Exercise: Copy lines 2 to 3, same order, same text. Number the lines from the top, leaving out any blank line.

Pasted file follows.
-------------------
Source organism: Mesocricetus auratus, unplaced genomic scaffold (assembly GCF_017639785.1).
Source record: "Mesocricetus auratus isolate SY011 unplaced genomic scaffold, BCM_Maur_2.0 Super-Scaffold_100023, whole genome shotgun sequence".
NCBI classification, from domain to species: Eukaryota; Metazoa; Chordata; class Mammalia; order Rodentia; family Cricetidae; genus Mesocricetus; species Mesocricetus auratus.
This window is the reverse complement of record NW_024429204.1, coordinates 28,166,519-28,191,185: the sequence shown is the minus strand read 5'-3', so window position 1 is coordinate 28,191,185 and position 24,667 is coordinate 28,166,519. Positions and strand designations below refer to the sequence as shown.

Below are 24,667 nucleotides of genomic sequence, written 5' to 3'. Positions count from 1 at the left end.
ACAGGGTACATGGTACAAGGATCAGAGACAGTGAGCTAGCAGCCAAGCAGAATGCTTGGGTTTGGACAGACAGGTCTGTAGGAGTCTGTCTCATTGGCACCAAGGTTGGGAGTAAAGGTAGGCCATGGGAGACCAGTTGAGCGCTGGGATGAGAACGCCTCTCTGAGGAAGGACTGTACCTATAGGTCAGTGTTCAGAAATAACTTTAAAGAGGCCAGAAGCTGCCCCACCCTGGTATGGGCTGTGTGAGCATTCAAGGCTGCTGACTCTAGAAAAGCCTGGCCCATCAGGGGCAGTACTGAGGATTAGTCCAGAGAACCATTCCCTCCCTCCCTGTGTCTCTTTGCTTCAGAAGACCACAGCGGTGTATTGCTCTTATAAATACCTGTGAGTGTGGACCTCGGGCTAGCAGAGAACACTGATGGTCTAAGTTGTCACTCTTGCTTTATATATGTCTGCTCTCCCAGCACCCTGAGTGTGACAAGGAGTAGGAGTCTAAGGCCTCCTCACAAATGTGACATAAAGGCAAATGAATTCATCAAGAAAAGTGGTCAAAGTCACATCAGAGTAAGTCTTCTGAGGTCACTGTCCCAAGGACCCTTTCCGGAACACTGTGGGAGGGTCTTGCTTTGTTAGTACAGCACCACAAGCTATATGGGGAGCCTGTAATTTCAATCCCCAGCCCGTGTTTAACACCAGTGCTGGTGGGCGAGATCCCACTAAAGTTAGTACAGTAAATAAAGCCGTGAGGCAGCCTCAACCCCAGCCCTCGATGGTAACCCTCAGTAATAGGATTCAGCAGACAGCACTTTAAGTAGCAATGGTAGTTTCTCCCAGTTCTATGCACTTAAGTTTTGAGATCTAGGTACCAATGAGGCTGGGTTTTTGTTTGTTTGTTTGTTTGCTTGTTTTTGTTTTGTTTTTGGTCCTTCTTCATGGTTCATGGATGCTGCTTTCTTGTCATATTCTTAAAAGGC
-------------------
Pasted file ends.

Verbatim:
Source record: "Mesocricetus auratus isolate SY011 unplaced genomic scaffold, BCM_Maur_2.0 Super-Scaffold_100023, whole genome shotgun sequence".
NCBI classification, from domain to species: Eukaryota; Metazoa; Chordata; class Mammalia; order Rodentia; family Cricetidae; genus Mesocricetus; species Mesocricetus auratus.